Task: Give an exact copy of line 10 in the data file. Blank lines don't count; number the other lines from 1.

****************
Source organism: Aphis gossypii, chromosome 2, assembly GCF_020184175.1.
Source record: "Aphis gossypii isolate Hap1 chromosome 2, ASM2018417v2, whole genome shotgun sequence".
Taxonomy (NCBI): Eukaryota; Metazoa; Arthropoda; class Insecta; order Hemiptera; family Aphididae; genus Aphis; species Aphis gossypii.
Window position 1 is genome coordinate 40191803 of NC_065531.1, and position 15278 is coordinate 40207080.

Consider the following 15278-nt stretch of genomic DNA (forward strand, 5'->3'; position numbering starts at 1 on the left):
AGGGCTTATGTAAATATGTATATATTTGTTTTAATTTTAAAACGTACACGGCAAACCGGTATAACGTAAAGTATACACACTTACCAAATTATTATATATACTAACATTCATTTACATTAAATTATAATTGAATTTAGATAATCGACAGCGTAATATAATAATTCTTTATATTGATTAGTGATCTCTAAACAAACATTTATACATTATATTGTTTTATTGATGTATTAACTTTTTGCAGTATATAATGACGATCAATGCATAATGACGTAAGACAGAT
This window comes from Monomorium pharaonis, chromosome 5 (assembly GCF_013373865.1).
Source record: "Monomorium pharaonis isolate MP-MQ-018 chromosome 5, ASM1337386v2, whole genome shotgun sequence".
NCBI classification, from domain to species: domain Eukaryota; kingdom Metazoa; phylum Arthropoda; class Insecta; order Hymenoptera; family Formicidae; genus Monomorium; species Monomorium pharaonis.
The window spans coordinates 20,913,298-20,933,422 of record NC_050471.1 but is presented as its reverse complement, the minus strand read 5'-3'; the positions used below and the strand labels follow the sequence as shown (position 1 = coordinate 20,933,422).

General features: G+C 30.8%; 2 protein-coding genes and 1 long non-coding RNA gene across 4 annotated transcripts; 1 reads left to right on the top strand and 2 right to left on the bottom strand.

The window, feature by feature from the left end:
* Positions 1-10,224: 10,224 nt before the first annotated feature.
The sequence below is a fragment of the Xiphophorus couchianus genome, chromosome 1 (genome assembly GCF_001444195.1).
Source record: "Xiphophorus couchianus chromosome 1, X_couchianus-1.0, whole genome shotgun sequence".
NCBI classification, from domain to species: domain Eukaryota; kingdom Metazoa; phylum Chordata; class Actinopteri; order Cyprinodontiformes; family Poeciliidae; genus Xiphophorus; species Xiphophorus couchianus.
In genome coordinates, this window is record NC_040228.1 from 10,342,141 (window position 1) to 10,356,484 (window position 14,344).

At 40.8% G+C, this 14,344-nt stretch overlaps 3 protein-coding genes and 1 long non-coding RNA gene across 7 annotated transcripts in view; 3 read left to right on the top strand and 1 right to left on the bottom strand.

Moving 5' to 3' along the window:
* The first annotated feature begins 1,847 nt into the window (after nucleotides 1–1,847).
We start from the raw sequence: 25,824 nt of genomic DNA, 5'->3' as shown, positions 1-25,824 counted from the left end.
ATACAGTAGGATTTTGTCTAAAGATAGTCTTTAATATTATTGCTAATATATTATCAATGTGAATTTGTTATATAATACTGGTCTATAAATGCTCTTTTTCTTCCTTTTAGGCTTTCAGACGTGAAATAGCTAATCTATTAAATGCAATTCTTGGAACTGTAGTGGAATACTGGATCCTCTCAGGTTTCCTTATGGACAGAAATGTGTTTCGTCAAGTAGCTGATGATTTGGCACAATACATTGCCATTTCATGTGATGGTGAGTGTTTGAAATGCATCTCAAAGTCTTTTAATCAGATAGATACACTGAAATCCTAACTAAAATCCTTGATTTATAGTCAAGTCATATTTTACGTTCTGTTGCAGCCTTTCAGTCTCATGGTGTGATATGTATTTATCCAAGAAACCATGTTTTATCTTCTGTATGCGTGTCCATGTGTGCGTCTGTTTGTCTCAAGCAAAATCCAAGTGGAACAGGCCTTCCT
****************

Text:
The window spans coordinates 20,913,298-20,933,422 of record NC_050471.1 but is presented as its reverse complement, the minus strand read 5'-3'; the positions used below and the strand labels follow the sequence as shown (position 1 = coordinate 20,933,422).